The United States has assumed a position as the global home of capitalism. It is, then, perhaps the ideal venue for Manchester City's pre-season tour. Displays of enormous wealth abound Stateside and, for a couple of weeks, their numbers have been augmented by the Premier League's leading purveyors of largesse.
While in the US, City have secured the signature of Aleksandar Kolarov, the Lazio left-back. A reported £17 million (Dh96m) price tag should impress even those accustomed to dealing with real estate in Manhattan. The Serb completes a quartet of expensive summer arrivals with Jerome Boateng, Yaya Toure and David Silva. The latter pair, Champions League and World Cup winner respectively, hint at the pedigree the recruitment campaign has produced.
So does their combined cost. City have spent around £80m; to put it in context, that is double the combined outlay of their seven immediate rivals: Chelsea, Manchester United, Arsenal, Tottenham, Aston Villa, Liverpool and Everton. Roberto Mancini has argued that each of the others have paid sizeable fees over the past decade. "There isn't a difference," he said. There is, though. City splashed out more than £100m last summer. Should James Milner and Mario Balotelli arrive, as appears likely, that figure will be closer to £130m this year.
Mancini has argued that his career in Italy has been pressurised, but this confers an added pressure nonetheless. Much as it irritates big spenders, the chain between expenditure and expectation is unbreakable. Whatever the internal demands, City's foes will be swift to say the title is an imperative. Perceived wisdom suggests title-winning teams are built upon central defenders and strikers. It is notable, then, that City's most recent additions include neither. Should Balotelli join Silva at Eastlands, it would mean the addition of two world-class wide men (and point towards a 4-3-3 formation); if Carlos Tevez can produce another 29-goal season and Emmanuel Adebayor can display his considerable talent more consistently, another centre-forward may not be required. That said, Fernando Torres remains a target - as Mancini admitted on Sunday - and one who could swell the spending towards £200m.
The greater concern is at the other end. Defences tend to be built on strong foundations and City's were too shaky last year. They have addressed the outbuildings, but the main structure itself requires fortification. They conceded on 17 more occasions than Manchester United. Improvement is required and the troublesome full-back positions have been addressed; Kolarov and Boateng each enjoyed fine World Cups.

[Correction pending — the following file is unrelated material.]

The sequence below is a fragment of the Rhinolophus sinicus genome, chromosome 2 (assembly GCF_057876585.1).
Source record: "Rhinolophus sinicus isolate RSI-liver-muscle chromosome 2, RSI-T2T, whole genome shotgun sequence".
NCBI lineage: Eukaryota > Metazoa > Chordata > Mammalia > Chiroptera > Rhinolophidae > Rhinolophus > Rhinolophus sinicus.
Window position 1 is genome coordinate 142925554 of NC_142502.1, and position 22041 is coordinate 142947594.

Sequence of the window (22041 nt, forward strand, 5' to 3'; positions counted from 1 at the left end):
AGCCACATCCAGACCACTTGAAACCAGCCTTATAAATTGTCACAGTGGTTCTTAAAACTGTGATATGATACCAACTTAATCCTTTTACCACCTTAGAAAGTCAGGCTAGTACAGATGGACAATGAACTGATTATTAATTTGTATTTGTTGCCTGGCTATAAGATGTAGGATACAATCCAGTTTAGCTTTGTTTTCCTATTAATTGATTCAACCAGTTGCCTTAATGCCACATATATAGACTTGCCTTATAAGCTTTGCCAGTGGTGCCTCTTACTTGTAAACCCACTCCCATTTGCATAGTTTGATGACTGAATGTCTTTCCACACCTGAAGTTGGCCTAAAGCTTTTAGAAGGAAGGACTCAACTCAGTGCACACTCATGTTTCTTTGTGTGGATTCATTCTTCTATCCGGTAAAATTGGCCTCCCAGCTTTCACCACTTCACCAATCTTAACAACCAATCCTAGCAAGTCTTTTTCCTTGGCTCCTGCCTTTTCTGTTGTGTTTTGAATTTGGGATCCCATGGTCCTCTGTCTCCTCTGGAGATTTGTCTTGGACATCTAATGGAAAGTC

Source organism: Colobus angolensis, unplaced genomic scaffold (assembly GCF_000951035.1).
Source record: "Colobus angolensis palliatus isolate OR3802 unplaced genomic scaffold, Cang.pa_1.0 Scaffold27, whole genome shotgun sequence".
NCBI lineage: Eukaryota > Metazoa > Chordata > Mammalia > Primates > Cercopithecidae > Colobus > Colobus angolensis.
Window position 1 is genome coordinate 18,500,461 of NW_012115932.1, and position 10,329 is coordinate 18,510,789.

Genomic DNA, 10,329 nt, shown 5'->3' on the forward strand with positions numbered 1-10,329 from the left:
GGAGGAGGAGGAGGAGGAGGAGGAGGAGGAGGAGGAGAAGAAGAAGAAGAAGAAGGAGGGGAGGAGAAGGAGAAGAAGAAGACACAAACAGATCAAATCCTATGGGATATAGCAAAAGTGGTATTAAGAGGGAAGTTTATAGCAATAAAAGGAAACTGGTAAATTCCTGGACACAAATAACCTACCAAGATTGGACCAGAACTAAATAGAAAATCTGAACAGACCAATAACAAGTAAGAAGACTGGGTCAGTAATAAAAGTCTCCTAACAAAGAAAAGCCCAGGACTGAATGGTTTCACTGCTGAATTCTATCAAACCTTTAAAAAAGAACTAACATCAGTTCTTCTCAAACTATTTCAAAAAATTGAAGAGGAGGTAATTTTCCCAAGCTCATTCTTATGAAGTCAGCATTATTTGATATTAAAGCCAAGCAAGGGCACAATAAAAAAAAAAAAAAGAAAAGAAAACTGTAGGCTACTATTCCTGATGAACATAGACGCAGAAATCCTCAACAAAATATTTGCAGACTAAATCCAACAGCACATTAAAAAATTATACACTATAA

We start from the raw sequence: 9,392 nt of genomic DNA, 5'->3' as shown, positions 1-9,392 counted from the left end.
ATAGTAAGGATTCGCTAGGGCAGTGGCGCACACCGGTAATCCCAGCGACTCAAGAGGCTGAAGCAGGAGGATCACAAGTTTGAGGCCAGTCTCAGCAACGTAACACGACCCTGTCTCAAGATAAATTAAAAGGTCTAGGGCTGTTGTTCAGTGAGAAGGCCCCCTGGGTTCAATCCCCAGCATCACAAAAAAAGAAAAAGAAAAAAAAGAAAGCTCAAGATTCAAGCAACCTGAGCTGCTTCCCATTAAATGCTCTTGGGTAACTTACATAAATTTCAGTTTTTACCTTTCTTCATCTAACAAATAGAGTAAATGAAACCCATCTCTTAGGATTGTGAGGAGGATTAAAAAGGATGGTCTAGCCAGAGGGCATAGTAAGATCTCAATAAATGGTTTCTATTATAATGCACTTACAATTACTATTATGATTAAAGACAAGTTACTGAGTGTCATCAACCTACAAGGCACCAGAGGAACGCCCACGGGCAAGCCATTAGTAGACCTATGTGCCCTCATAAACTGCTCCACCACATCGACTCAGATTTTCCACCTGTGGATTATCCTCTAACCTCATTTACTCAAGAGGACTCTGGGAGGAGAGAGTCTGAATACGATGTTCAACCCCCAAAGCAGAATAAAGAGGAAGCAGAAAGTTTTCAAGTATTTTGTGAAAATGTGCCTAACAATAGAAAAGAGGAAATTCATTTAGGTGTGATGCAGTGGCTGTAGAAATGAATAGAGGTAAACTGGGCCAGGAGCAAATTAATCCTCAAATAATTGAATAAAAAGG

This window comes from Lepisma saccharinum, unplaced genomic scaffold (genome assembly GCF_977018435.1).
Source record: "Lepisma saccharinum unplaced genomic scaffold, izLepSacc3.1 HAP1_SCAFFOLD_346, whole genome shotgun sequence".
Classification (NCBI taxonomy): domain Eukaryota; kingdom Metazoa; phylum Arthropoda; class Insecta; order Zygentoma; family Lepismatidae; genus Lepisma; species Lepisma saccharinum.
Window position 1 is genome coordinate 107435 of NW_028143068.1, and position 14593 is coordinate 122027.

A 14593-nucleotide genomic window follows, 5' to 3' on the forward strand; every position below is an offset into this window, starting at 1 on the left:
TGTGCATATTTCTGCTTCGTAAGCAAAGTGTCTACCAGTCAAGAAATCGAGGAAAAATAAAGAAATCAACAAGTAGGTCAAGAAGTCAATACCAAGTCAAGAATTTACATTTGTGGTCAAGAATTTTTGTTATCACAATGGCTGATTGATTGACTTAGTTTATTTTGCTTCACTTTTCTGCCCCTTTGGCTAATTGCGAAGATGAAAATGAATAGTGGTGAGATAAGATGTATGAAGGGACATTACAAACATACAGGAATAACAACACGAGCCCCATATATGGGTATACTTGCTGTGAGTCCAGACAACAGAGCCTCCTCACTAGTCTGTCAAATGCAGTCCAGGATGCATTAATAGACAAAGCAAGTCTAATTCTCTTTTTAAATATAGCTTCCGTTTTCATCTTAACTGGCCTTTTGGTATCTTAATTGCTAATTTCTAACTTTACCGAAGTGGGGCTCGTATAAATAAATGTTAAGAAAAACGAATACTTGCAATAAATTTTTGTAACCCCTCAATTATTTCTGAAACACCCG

Yet uncertainty spread from the centre. Because, while Vincent Kompany proved more dependable, the partnership of Kolo Toure and Joleon Lescott lacked conviction and understanding too frequently. While essentially a midfielder, it may prove significant that Yaya Toure operated in defence in the 2009 Champions League final against Manchester United. The Ivorian's importance could be psychological as well as sporting if he can enable Kolo, his older brother, to recapture his Arsenal form.
Another potential acquisition may have a greater tactical significance. The balance between attack and defence proved problematic, with a contingent of central midfielders who were essentially unambitious. Should he sign, Milner would prove the exception, capable of advancing fluently and chipping in with goals as well as his duties in his own half. By the standards of a club who coveted Kaka 18 months ago, there is no galactico among the arrivals, though Torres would change that. But what City do possess is enviable strength in depth. Even taking into account the Premier League's new 25-man squad rule (which could spell the end for the misfits Robinho and Jo and endanger Roque Santa Cruz, Stephen Ireland and Nedum Onuoha), they will have two players in every position.
Buying in bulk is another concept their American hosts ought to understand. email@example.com